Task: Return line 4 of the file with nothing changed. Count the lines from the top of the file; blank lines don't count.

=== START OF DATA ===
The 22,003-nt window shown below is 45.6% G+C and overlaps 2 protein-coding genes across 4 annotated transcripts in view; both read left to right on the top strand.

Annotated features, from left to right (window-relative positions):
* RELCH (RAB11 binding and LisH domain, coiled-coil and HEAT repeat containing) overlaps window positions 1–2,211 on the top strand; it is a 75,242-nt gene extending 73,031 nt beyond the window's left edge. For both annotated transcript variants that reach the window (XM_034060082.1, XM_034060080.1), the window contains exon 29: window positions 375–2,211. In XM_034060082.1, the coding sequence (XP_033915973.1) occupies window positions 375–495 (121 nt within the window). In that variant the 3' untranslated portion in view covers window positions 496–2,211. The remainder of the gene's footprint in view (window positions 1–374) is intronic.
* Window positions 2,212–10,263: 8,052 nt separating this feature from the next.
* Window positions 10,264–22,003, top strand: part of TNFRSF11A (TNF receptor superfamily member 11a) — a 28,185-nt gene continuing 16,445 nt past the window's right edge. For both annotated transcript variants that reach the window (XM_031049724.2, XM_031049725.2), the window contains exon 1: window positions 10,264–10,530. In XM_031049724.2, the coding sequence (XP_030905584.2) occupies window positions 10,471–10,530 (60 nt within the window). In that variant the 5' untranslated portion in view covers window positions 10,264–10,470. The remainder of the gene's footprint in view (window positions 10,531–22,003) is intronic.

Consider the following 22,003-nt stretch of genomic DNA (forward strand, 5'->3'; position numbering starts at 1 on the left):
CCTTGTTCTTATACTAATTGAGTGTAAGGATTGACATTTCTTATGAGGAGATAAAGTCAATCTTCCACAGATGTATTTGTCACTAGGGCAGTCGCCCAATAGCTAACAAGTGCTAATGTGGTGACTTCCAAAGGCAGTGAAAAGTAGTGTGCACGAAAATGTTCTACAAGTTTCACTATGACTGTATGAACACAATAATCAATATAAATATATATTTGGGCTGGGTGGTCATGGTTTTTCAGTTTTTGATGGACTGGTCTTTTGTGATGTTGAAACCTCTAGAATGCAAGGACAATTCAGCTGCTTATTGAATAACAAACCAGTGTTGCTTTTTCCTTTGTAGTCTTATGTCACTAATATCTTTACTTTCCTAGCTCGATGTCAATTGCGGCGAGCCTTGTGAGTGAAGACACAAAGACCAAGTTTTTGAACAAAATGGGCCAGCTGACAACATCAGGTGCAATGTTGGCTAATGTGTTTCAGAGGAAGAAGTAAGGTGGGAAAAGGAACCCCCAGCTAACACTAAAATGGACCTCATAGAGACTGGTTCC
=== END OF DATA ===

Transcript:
* Window positions 2,212–10,263: 8,052 nt separating this feature from the next.